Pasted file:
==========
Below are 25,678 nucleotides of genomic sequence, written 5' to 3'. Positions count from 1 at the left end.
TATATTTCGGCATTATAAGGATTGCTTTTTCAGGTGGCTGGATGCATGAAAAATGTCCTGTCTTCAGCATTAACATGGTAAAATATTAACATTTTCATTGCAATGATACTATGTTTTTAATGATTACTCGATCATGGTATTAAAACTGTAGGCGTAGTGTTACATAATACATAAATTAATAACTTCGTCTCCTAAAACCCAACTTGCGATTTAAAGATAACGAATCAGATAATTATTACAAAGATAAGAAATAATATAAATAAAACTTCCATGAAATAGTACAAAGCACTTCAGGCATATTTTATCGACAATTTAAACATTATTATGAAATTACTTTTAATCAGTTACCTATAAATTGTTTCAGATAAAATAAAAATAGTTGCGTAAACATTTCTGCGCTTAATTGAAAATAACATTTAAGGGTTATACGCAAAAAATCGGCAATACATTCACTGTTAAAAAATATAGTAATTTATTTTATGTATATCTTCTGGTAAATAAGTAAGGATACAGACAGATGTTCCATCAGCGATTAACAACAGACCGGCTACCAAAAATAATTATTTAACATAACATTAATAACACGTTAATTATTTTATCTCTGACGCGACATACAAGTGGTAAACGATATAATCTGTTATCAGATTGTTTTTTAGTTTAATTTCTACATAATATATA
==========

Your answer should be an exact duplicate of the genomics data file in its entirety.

Below are 25,678 nucleotides of genomic sequence, written 5' to 3'. Positions count from 1 at the left end.
TATATTTCGGCATTATAAGGATTGCTTTTTCAGGTGGCTGGATGCATGAAAAATGTCCTGTCTTCAGCATTAACATGGTAAAATATTAACATTTTCATTGCAATGATACTATGTTTTTAATGATTACTCGATCATGGTATTAAAACTGTAGGCGTAGTGTTACATAATACATAAATTAATAACTTCGTCTCCTAAAACCCAACTTGCGATTTAAAGATAACGAATCAGATAATTATTACAAAGATAAGAAATAATATAAATAAAACTTCCATGAAATAGTACAAAGCACTTCAGGCATATTTTATCGACAATTTAAACATTATTATGAAATTACTTTTAATCAGTTACCTATAAATTGTTTCAGATAAAATAAAAATAGTTGCGTAAACATTTCTGCGCTTAATTGAAAATAACATTTAAGGGTTATACGCAAAAAATCGGCAATACATTCACTGTTAAAAAATATAGTAATTTATTTTATGTATATCTTCTGGTAAATAAGTAAGGATACAGACAGATGTTCCATCAGCGATTAACAACAGACCGGCTACCAAAAATAATTATTTAACATAACATTAATAACACGTTAATTATTTTATCTCTGACGCGACATACAAGTGGTAAACGATATAATCTGTTATCAGATTGTTTTTTAGTTTAATTTCTACATAATATATA